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At least 1,000 sites in Maine will be tested for PFAS contamination, state says

Forever Chemicals Sludge
Robert F. Bukaty
/
AP file
In this Thursday Aug. 15, 2019 photo, hay dries after a recent cut at Stoneridge Farm in Arundel, Maine.

State environmental regulators say they've identified more than 1,000 sites in Maine that need to be tested for PFAS contamination.

A new report from Maine's Department of Environmental Protection shows the state has also sampled more than 1,500 wells for contamination, and 23% of them had PFAS above the state's accepted drinking water standards. The state has started or installed water filtration systems at about 300 sites so far.

Investigations at more than 200 sites where sludge was most prevalent are already complete or underway.

Maine's Department of Agriculture, Conservation and Forestry is also working with 34 farms that appear to be at the highest risk. Heather Spaulding of the Maine Organic Farmers and Gardeners Association said she's pleased with the progress the state has made so far.

"But we're also concerned that there are a number of farmers who don't feel comfortable having their soil and water tested," she said. "And in the tier two and tier three communities, there are a lot more farms that will need to be tested."

State officials estimate it will cost anywhere from $19 million to $53 million to complete these investigations, depending on the number of sites that the department can test and the cost of remediating contamination. The investigations, the DEP said, will likely stretch beyond a 2025 deadline as the scope of the work expands.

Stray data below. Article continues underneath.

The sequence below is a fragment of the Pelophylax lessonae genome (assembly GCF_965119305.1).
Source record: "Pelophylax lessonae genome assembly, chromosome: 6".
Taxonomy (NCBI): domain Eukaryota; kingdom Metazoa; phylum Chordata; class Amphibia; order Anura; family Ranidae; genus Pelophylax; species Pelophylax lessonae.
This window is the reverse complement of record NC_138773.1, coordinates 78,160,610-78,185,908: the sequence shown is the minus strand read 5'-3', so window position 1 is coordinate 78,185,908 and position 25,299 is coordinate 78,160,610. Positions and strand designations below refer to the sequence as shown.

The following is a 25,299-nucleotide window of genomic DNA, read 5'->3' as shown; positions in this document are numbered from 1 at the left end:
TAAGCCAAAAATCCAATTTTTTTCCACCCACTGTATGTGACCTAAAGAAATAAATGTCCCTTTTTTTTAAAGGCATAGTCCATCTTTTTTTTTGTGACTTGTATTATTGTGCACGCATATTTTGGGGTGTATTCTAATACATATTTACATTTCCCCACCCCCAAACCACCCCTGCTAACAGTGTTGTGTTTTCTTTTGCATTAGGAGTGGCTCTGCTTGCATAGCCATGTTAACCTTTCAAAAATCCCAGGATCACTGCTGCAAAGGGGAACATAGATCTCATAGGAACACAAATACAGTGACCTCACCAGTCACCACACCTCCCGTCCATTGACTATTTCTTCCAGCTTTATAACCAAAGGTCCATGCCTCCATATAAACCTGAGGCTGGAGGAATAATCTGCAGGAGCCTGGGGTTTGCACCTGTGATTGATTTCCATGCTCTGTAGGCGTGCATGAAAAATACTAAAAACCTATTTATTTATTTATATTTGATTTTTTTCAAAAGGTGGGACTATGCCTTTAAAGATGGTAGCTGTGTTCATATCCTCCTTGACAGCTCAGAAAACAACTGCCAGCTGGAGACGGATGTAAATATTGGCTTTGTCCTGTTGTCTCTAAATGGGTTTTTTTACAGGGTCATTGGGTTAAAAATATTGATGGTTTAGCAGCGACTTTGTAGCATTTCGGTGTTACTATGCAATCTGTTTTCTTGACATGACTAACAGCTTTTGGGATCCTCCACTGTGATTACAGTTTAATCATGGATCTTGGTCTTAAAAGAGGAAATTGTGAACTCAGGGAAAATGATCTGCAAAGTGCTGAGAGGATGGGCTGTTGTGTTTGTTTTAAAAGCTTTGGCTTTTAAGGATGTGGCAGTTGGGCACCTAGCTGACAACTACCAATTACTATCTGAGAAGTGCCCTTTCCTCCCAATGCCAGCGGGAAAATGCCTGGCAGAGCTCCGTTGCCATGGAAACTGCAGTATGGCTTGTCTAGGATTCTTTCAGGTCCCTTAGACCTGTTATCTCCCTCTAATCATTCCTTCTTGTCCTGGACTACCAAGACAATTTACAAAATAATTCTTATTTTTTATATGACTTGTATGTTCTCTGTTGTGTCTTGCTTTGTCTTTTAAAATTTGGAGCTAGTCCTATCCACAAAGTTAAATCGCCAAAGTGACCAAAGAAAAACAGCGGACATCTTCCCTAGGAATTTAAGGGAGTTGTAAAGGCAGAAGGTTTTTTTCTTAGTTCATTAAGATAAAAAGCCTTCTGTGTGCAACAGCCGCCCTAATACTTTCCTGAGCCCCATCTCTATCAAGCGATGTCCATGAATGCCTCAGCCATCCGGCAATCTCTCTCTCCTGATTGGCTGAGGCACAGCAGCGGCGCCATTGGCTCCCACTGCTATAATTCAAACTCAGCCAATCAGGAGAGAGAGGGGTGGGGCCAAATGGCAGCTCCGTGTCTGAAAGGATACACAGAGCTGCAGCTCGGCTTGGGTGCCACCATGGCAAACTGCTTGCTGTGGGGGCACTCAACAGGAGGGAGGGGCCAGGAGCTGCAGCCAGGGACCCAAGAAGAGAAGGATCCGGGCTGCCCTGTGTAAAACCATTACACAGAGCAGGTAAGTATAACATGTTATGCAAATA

The DEP alone has spent nearly $6 million on its investigations so far, a figure that doesn't include what other state agencies have spent on PFAS in the last few years.

Spaulding said the report shows the scope of a very expensive problem. MOFGA, along with the Maine Farmland Trust, coordinated and raised $1.3 million for farmers impacted by PFAS contamination. She said some $876,000 has been disbursed to farmers for testing, new water filtration systems and other support.

"We just need to recognize we've got to come up with more funding," she said. "We're just talking about income replacement and testing, infrastructure. "We're not even talking about the prospect of whole farm buyouts, which is a very real prospect for the state to be facing."

Spaulding said she's not aware that any buyouts are imminent, but farms across the state are closing because of PFAS contamination.